• Books should be 5 –7 pages
  • Pictures should support the text below
  • The following are some of the ideas that I have used but the possibilities are endless:

Sample Book#1:

Page 1 – I love my Mom.

Page 2 – I love my Dad.

Pages 3, 4, and 5 – Continue with other family member, including grandparents.

Last page – Put in a little twist / I love my family.

Include appropriate photograph on each page

Sample Book #2:

Page 1 – A frog can jump.

Page 2 – A bunny can hop.

Pages 3, 4 and 5 – Continue with other animals.

Last page – Put in a little twist / I can run.

Use a photograph of your child running.

Sample Book # 3:

Page1 – I love to eat blueberries.

Page 2 – I love to eat pizza.

Pages 3, 4 and 5 – I love to eat …

Last page – I love to eat everything!

Use supermarket flyers for this book.

Source materials for books: Supermarket flyers, magazines, family photographs, family pet photographs, discarded books, cheap books that you can cut up to recycle into your own special books, hand-drawn pictures, etc..

When reading your creations, remember to have your child point to each word so that their words match the text.  Read the books over and over.  You will be building a confident reader.

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4 Comments + Add Comment

  • Maggie,

    You are right, the parent’s question is a great one and one that is very difficult to answer unless you are the child’s teacher and know the child’s reading level. The reading ability level in first grade varies greatly and books for children to read independently who are at the very beginning stage of reading are very difficult to find in book stores and libraries. As a reading specialist myself, I think you have given parents very good advice–especially about making books with their children. I agree that these books are likely to become favorites and creating them with/for their children should make learning to read a very positive experience. In addition, it is a great way to bond with children.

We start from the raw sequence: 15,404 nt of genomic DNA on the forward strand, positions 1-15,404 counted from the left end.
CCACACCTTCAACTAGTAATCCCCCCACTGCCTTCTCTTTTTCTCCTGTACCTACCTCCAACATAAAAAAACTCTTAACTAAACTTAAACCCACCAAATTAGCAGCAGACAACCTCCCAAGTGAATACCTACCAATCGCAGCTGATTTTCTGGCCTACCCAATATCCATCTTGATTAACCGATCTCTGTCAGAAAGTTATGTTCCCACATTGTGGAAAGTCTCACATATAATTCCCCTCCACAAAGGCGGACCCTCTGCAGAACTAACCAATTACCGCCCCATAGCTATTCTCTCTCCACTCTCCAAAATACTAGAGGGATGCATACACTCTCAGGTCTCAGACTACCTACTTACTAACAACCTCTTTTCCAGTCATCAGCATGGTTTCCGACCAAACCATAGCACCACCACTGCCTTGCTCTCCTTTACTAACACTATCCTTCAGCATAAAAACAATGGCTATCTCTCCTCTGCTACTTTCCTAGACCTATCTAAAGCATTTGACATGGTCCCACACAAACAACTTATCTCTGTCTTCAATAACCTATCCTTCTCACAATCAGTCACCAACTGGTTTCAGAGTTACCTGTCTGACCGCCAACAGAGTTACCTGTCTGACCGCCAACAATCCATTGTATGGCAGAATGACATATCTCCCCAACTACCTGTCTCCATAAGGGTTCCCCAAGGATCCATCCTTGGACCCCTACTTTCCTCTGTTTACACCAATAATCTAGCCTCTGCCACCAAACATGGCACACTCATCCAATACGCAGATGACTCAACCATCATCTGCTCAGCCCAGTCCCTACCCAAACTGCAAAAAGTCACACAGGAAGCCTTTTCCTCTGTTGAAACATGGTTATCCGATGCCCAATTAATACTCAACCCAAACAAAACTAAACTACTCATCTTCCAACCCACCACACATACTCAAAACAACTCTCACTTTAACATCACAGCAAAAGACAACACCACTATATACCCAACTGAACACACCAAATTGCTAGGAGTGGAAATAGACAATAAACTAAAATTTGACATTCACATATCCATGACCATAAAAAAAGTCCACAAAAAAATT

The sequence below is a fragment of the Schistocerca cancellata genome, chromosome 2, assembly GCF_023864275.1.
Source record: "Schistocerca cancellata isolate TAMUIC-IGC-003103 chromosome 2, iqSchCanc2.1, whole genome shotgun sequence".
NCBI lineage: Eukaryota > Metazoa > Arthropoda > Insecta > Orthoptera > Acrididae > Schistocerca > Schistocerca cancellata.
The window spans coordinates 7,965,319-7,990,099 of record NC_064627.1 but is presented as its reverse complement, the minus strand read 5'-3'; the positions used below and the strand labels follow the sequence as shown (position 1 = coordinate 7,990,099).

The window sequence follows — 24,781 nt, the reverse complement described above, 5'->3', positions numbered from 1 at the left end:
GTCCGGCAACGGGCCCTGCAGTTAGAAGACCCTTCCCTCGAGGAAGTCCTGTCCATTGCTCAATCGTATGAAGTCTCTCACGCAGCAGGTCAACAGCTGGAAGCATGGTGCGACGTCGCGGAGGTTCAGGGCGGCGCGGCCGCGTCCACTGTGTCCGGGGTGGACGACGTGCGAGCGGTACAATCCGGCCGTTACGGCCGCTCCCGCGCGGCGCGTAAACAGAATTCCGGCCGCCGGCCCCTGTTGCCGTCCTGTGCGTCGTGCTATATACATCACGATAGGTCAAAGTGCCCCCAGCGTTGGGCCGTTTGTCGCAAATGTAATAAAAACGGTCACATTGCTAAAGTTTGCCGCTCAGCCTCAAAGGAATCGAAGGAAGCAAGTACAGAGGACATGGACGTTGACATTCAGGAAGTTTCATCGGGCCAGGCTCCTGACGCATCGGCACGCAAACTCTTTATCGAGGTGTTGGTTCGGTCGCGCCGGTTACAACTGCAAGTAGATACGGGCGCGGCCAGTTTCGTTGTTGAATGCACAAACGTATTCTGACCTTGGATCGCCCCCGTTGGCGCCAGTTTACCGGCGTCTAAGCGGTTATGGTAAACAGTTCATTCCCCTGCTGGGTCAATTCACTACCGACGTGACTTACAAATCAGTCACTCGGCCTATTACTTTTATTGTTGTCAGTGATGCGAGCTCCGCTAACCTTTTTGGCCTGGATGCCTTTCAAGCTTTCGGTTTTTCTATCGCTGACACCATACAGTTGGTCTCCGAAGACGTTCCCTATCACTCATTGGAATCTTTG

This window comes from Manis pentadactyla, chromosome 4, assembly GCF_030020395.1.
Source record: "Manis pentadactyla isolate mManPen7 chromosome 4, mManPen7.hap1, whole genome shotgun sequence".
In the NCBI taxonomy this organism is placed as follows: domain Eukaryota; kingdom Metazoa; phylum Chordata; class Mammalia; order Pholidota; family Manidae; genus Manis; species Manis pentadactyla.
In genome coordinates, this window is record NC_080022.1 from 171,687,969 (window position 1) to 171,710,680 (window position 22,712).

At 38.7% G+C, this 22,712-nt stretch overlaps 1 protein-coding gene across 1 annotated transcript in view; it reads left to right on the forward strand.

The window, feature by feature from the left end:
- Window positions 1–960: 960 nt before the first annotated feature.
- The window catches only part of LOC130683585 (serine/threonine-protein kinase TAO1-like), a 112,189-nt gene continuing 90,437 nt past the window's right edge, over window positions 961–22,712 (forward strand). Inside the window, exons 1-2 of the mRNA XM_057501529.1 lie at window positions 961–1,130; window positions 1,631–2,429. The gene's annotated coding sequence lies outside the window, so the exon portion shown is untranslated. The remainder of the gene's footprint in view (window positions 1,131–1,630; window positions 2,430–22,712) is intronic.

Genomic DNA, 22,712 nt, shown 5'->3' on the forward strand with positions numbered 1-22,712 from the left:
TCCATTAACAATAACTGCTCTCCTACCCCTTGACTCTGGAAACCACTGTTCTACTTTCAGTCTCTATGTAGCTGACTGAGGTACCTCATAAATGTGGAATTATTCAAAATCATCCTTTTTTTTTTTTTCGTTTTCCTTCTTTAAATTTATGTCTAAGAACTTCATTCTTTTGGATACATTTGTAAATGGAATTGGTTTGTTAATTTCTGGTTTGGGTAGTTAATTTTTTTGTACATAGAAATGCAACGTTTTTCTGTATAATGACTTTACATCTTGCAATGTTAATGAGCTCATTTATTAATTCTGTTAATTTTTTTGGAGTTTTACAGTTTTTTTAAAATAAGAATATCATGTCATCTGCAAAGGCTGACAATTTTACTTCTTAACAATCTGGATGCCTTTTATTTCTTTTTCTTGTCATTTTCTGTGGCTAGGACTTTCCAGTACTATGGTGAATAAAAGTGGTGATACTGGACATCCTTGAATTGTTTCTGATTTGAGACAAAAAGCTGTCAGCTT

I am a fan of the Scholastic Hello Reader Series. These books are readily found at bookstores and reading levels are indicated on the top right. The reason I am such a fan of these books is that many of them are written in rhyme and are great for helping build phonemic awareness–a critical component of learning to read. If your readers have not read your post on phonemic awareness, I suggest they do. You gave great advice there too.

    Thank you for discussing such great topics.

  • Great answer! I also liked those “Bob” books or other similar books with simple phonetic patterns for beginner readers. The idea of making your own book is great and real makes it something kids can relate to, so they are excited to read. :)

  • You response to the question “making and choosing books” was on target. I love the idea of making your own book for a child. My children are adults but I enjoy being a grandparent. You have given me an idea so I plan to make my grandson a book which will deal with his family. Thanks very much for this great information.

  • I second your idea of making your own books. I did a few for my kids using activities and things they were familiar with e.g. I like to draw, I like the playground etc…. I had pictures of them to accompany the text. I laminated the pages and then put a key ring to hold it all together. They love those books because they love to see pictures of themselves. It’s about them. What’s not to like right?